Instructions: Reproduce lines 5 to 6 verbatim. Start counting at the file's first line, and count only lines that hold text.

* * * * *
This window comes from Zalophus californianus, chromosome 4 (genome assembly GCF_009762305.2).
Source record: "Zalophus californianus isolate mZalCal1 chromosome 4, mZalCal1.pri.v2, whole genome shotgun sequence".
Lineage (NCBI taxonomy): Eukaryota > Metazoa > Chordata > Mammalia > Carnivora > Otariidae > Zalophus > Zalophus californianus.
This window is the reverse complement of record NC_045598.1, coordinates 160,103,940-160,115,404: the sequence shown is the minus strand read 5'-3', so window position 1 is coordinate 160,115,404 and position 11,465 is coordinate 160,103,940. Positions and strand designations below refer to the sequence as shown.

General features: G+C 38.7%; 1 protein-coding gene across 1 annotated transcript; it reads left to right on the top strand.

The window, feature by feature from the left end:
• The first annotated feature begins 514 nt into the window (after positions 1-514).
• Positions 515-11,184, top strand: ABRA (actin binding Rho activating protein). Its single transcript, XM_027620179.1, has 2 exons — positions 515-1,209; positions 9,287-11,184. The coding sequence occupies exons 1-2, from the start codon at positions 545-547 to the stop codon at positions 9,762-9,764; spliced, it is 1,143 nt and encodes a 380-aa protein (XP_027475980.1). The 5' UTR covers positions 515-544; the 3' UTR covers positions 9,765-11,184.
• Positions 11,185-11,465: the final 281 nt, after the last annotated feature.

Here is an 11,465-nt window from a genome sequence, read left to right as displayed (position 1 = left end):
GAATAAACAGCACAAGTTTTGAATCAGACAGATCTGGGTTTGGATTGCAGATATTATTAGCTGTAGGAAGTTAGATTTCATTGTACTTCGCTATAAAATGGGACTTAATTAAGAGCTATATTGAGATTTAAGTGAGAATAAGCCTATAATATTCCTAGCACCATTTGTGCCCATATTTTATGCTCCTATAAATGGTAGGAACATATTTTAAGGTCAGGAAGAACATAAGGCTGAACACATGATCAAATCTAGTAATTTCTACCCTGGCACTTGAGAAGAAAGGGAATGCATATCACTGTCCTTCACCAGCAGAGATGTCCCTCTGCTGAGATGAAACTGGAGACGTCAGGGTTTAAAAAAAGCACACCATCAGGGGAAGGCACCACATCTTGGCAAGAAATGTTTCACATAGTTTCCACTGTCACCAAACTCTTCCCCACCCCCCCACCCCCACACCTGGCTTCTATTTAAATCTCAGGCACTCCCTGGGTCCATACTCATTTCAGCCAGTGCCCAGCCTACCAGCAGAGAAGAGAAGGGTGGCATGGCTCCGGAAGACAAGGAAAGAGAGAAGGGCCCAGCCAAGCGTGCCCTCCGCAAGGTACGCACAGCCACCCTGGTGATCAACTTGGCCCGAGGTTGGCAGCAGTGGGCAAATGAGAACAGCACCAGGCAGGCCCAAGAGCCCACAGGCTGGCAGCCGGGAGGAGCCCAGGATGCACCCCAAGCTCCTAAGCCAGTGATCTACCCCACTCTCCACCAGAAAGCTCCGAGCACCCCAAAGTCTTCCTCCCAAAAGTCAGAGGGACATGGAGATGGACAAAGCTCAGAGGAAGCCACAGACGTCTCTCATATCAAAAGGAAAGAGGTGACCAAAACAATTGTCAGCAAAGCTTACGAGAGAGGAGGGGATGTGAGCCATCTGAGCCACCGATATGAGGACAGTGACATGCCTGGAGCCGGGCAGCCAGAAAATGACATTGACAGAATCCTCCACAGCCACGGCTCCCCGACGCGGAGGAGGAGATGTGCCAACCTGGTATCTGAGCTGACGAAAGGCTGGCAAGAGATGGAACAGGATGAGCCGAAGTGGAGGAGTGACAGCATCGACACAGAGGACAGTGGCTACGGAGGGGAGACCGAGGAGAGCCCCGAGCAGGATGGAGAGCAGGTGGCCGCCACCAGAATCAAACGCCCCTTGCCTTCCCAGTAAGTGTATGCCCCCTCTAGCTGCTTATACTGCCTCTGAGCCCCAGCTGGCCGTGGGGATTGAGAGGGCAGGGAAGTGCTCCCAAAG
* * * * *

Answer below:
General features: G+C 38.7%; 1 protein-coding gene across 1 annotated transcript; it reads left to right on the top strand.

The window, feature by feature from the left end: